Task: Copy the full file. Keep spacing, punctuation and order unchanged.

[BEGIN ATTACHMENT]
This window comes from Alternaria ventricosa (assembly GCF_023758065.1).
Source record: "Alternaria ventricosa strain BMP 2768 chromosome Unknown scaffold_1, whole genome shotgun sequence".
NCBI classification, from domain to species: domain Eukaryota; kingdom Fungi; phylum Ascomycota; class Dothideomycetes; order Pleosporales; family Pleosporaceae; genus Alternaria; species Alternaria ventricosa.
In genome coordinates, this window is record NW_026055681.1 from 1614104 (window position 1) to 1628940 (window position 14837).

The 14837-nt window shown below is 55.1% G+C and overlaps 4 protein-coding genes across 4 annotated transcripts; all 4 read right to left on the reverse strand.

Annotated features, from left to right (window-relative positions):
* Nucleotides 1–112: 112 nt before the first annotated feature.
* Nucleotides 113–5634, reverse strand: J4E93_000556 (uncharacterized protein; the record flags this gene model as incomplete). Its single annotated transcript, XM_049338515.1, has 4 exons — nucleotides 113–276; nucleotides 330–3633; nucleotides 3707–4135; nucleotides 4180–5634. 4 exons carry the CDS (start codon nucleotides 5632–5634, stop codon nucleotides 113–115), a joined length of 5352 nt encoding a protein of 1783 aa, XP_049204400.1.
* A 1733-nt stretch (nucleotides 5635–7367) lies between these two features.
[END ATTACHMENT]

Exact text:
This window comes from Alternaria ventricosa (assembly GCF_023758065.1).
Source record: "Alternaria ventricosa strain BMP 2768 chromosome Unknown scaffold_1, whole genome shotgun sequence".
NCBI classification, from domain to species: domain Eukaryota; kingdom Fungi; phylum Ascomycota; class Dothideomycetes; order Pleosporales; family Pleosporaceae; genus Alternaria; species Alternaria ventricosa.
In genome coordinates, this window is record NW_026055681.1 from 1614104 (window position 1) to 1628940 (window position 14837).

The 14837-nt window shown below is 55.1% G+C and overlaps 4 protein-coding genes across 4 annotated transcripts; all 4 read right to left on the reverse strand.

Annotated features, from left to right (window-relative positions):
* Nucleotides 1–112: 112 nt before the first annotated feature.
* Nucleotides 113–5634, reverse strand: J4E93_000556 (uncharacterized protein; the record flags this gene model as incomplete). Its single annotated transcript, XM_049338515.1, has 4 exons — nucleotides 113–276; nucleotides 330–3633; nucleotides 3707–4135; nucleotides 4180–5634. 4 exons carry the CDS (start codon nucleotides 5632–5634, stop codon nucleotides 113–115), a joined length of 5352 nt encoding a protein of 1783 aa, XP_049204400.1.
* A 1733-nt stretch (nucleotides 5635–7367) lies between these two features.